DALLAS — It's likely the most-photographed spot in Dallas — the exact place where President John F. Kennedy was assassinated on November 22, 1963.
The spot had long been marked by an "X" painted on the pavement, but the "X" vanished when City of Dallas road crews recently repaved Elm Street ahead of the 50th anniversary commemoration.
Now, the "X" is back, and we know who is responsible.
"It's never been a secret; I've always admitted to doing it," said Robert Groden.
He is a writer, published author, and JFK enthusiast who lives in Midlothian. But you can find him at Dealey Plaza just about every weekend.
After the street was repaved and the anniversary crowds cleared out, Groden needed his mark back. He said he repainted it on Monday afternoon.
"When it's dry and it's clean, I'll be putting tape down like I have been for the last 19 years," he told News 8 on Tuesday.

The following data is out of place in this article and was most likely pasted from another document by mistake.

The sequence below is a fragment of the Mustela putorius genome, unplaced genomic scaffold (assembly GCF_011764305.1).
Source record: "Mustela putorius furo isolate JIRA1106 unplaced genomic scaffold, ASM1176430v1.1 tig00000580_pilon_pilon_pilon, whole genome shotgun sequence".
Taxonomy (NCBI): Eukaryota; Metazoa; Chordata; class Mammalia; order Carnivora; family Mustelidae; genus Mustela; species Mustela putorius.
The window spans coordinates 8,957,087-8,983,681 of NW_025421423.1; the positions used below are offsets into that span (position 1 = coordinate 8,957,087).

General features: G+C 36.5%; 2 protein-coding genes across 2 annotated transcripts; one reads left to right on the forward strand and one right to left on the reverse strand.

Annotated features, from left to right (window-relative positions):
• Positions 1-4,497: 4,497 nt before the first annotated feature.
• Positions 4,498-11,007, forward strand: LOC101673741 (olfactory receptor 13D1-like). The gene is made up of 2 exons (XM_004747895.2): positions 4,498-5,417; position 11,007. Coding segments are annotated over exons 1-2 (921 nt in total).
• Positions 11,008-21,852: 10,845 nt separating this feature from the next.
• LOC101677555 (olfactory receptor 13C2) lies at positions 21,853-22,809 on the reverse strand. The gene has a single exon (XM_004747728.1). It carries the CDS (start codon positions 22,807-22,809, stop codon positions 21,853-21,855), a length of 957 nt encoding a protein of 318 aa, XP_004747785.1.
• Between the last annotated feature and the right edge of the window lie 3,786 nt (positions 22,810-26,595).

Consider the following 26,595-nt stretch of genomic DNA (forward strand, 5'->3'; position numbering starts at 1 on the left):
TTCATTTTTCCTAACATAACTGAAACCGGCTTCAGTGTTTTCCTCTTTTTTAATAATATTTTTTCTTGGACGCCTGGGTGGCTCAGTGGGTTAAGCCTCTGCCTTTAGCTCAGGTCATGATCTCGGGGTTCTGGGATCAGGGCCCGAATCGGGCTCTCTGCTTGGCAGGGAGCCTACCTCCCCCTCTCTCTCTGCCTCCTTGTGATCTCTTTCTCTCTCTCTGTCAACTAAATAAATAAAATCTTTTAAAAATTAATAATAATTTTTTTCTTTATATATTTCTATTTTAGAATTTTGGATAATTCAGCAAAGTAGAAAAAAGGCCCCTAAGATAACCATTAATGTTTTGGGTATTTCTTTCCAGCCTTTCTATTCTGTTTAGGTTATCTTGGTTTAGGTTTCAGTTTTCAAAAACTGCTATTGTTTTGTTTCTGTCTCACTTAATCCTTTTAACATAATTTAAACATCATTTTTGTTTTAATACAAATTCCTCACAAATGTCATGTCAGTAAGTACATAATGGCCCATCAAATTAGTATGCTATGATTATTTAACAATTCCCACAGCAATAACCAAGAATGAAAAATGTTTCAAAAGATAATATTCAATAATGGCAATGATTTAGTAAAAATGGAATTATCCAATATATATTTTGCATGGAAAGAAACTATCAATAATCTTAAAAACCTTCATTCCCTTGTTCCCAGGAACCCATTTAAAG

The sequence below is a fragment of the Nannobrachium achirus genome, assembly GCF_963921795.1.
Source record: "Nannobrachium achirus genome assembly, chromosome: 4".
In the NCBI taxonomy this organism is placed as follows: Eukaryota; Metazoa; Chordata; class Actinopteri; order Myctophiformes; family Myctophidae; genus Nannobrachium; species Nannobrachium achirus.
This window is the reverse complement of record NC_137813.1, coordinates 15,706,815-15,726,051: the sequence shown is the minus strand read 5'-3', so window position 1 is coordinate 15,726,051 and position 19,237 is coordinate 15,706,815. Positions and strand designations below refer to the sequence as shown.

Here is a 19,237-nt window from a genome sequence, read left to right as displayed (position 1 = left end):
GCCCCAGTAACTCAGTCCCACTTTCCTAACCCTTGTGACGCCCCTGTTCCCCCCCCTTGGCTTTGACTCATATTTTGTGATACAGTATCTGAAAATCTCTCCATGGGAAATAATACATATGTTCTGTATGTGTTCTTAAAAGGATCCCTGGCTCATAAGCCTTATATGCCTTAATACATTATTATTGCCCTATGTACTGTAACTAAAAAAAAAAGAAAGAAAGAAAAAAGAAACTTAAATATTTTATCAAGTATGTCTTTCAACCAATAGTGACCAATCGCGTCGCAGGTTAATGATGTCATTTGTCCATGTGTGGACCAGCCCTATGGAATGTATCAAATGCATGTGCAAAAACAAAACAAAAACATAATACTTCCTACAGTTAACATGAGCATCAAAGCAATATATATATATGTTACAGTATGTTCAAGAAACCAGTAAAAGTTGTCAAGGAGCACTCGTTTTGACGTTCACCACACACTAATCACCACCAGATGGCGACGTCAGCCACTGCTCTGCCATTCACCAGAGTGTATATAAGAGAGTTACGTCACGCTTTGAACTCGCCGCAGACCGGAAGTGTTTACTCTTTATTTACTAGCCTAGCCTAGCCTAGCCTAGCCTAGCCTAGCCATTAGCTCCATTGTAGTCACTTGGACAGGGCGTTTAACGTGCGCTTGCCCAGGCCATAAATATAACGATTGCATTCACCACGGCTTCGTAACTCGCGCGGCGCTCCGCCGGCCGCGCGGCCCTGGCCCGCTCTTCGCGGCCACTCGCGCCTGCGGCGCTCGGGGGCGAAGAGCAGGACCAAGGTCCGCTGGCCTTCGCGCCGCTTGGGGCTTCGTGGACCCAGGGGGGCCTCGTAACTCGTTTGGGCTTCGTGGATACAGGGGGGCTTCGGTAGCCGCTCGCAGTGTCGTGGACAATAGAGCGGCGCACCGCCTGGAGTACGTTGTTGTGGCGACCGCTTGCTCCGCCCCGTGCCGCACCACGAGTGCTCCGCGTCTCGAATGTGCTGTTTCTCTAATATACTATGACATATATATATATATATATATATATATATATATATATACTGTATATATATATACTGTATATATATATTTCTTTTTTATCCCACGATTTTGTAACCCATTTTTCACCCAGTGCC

He sees the mark as a service to tourists.
"I just did it so instead of saying, 'between those road stripes and about 50 feet,' or whatever, I just point to the 'X' and say, 'That's where it happened,'" he said.
But for others, the white "X" is a problem.
"I don't think you could have universal agreement as to where the 'X's' should be," said former FBI analyst and JFK historian Farris Rookstool III, noting that the mark itself is just one of many issues.
The city could consider it graffiti; and drivers may consider it to be a road hazard.
"By having it here, it invites people to come out there and get their picture made and potentially get run over and killed," Rookstool said.
Dallas City Hall says it won't remove the "X." Groden's glad, and so are the hundreds of tourists who want to capture the spot of the shot that changed the course of history.
"It's really no big deal, but I'm really honored that people are saying it's iconic," Groden said.